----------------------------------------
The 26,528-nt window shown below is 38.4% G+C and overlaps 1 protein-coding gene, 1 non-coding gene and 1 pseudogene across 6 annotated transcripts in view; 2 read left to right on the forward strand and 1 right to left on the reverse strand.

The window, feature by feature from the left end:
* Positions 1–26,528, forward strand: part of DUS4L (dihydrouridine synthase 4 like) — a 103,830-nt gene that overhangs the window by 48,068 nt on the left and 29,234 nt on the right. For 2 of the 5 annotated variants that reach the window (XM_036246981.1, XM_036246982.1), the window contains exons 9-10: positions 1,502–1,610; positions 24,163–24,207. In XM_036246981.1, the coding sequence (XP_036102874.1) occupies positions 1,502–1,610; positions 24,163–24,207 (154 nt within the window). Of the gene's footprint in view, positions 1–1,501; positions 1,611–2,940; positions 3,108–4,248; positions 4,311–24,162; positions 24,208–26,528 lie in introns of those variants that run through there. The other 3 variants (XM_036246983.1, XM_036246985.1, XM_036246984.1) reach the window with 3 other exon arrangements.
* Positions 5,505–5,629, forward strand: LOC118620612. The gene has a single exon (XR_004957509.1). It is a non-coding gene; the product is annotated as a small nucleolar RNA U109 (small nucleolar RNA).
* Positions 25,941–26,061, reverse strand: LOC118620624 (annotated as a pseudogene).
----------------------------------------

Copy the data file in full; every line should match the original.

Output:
The 26,528-nt window shown below is 38.4% G+C and overlaps 1 protein-coding gene, 1 non-coding gene and 1 pseudogene across 6 annotated transcripts in view; 2 read left to right on the forward strand and 1 right to left on the reverse strand.

The window, feature by feature from the left end:
* Positions 1–26,528, forward strand: part of DUS4L (dihydrouridine synthase 4 like) — a 103,830-nt gene that overhangs the window by 48,068 nt on the left and 29,234 nt on the right. For 2 of the 5 annotated variants that reach the window (XM_036246981.1, XM_036246982.1), the window contains exons 9-10: positions 1,502–1,610; positions 24,163–24,207. In XM_036246981.1, the coding sequence (XP_036102874.1) occupies positions 1,502–1,610; positions 24,163–24,207 (154 nt within the window). Of the gene's footprint in view, positions 1–1,501; positions 1,611–2,940; positions 3,108–4,248; positions 4,311–24,162; positions 24,208–26,528 lie in introns of those variants that run through there. The other 3 variants (XM_036246983.1, XM_036246985.1, XM_036246984.1) reach the window with 3 other exon arrangements.
* Positions 5,505–5,629, forward strand: LOC118620612. The gene has a single exon (XR_004957509.1). It is a non-coding gene; the product is annotated as a small nucleolar RNA U109 (small nucleolar RNA).
* Positions 25,941–26,061, reverse strand: LOC118620624 (annotated as a pseudogene).